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Survey: More Say It's Okay to Walk Away when Mortgages are Underwater

September 30, 2010

PIERRE, S.D. - One in every 2,100 homes in South Dakota is in some sort of foreclosure, according to RealtyTrac. At the same time, public support is growing for those who walk away from home loans that are underwater, a Pew Research Center survey has found. Thirty-six percent agree it makes sense to stop making payments, in some cases.

Liz Quick, an attorney who counsels homeowners considering that decision, advises having a lawyer or credit counselor look at the original loan documents first.

"You might end up having issues related to your loan, perhaps predatory lending. A professional can look at your contract to see if there's any protection for you within your contract rights."

In Quick's experience, most people don't intend to default on their obligations, however. Instead, she says, they run through their savings to stay current - and often they wait too long to seek help.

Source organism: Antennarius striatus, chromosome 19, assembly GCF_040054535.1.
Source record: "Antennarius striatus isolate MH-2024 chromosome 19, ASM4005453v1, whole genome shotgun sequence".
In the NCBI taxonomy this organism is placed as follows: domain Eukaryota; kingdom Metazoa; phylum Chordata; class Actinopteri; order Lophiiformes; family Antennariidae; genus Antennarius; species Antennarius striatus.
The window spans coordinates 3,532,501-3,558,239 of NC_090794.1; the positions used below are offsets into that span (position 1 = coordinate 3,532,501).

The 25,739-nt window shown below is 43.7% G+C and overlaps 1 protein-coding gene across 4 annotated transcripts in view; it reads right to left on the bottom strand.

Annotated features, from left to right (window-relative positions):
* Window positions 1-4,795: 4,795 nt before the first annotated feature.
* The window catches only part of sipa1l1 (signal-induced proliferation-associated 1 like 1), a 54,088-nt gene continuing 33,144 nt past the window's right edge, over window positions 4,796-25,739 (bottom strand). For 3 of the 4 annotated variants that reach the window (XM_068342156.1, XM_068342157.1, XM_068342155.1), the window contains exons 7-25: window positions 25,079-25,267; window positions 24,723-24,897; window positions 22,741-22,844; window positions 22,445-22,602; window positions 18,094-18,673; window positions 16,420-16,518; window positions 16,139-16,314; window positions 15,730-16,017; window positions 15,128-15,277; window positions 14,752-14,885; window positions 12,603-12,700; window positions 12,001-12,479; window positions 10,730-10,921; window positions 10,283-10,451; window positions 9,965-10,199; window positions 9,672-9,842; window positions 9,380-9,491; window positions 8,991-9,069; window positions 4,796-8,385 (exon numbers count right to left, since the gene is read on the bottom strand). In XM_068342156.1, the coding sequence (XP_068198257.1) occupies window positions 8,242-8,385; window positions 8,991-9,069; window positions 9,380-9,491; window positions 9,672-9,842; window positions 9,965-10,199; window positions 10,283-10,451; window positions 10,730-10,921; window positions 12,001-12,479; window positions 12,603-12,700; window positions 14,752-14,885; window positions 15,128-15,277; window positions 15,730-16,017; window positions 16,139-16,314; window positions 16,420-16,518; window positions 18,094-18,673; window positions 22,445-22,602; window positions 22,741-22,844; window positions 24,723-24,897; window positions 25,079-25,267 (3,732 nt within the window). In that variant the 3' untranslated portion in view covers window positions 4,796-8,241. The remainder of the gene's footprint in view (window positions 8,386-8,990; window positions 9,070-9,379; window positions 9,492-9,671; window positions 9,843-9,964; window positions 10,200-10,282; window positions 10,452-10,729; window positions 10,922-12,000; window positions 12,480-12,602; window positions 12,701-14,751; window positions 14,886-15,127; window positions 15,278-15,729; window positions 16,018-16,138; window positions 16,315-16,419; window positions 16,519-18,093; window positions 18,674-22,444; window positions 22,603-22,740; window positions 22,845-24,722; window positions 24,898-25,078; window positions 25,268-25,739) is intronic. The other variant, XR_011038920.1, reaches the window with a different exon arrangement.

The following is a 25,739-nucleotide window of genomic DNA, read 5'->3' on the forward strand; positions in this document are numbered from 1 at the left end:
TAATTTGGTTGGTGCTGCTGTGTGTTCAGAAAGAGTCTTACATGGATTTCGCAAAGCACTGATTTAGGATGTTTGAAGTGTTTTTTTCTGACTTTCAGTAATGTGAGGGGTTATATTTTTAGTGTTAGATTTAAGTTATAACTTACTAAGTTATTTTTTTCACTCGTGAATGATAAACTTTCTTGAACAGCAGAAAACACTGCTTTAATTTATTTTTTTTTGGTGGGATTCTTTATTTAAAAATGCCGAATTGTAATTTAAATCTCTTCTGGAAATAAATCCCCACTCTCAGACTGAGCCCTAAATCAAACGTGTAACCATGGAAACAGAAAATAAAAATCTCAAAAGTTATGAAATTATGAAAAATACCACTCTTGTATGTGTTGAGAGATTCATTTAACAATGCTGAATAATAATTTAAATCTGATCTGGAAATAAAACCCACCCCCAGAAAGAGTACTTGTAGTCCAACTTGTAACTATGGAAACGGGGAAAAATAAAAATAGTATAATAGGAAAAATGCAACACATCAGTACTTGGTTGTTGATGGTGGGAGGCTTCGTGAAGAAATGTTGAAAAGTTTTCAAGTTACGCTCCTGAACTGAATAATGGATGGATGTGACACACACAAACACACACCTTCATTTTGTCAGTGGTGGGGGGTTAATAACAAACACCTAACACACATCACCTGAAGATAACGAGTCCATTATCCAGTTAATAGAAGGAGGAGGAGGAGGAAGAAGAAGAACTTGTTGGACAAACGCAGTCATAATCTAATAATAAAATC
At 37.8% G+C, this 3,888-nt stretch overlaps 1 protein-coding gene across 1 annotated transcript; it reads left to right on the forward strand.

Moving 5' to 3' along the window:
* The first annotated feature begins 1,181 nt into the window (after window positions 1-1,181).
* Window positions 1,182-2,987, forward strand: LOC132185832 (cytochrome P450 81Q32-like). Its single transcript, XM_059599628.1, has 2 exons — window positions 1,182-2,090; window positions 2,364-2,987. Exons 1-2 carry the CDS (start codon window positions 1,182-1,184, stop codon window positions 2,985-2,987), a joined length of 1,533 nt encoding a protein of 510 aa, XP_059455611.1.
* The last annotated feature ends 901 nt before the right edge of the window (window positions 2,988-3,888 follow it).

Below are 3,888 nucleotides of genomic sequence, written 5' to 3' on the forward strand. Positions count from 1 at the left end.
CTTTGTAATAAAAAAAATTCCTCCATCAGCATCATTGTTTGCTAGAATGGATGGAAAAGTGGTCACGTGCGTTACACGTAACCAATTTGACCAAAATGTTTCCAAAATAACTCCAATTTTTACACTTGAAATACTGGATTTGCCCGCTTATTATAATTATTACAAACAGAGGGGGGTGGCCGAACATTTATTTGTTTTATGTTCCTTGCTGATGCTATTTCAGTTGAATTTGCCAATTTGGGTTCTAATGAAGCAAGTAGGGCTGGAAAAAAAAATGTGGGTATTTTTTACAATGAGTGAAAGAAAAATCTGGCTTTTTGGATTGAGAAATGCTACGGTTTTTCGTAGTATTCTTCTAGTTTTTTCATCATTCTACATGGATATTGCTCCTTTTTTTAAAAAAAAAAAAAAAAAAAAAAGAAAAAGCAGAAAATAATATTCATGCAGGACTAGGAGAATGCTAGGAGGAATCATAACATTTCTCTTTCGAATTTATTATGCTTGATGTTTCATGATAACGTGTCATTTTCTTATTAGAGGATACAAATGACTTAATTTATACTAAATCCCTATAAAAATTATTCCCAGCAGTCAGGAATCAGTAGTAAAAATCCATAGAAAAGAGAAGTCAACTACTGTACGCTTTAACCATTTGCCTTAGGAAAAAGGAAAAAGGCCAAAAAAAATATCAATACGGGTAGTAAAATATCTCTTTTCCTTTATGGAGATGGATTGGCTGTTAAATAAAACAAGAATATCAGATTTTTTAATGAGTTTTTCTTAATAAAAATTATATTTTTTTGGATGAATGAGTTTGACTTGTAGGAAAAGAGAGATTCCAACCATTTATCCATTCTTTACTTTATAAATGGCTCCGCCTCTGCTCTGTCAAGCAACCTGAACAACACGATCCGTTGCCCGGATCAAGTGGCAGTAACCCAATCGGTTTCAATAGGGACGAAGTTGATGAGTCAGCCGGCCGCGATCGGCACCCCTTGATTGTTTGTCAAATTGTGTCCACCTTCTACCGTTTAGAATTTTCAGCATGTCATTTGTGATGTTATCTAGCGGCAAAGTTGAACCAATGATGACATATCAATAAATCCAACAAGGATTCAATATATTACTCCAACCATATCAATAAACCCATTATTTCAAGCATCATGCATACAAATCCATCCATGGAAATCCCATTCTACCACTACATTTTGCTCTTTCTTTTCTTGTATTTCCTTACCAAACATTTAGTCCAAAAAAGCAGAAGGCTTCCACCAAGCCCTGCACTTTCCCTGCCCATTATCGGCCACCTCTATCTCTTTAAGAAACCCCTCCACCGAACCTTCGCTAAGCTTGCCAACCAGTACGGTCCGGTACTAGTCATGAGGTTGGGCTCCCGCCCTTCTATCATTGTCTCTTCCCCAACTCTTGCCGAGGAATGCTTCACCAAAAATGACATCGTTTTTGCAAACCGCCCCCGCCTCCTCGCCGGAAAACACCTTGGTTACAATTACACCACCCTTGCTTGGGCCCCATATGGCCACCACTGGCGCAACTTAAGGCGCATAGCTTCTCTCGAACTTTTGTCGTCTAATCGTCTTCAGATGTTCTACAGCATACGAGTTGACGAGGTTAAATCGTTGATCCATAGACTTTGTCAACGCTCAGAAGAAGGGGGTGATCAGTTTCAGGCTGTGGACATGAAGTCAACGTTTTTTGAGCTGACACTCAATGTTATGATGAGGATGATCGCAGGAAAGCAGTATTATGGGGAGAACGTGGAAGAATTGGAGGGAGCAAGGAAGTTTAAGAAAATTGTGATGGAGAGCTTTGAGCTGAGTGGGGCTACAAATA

"Educating yourself and getting as much information as you can, as early as you can, is always the best advice. There's a lot going on now that's there to find, but you do have to put out the effort and go after it."

Curtis Everson, president of the South Dakota Bankers Association, says walking away from a loan can have a long-term impact on your credit.

"You are going to have hard time having a credit card, you are going to have hard time borrowing money to buy a car, you are going to have a hard time borrowing money to help support your kids while they are in college - all those kinds of things."

In the Pew survey, the less secure people felt about their finances and the more their homes had dropped in value, the more likely they were to say it's okay to default on a mortgage. The survey, "Walking Away," is at www.pewsocialtrends.org.

Dick Layman, Public News Service - SD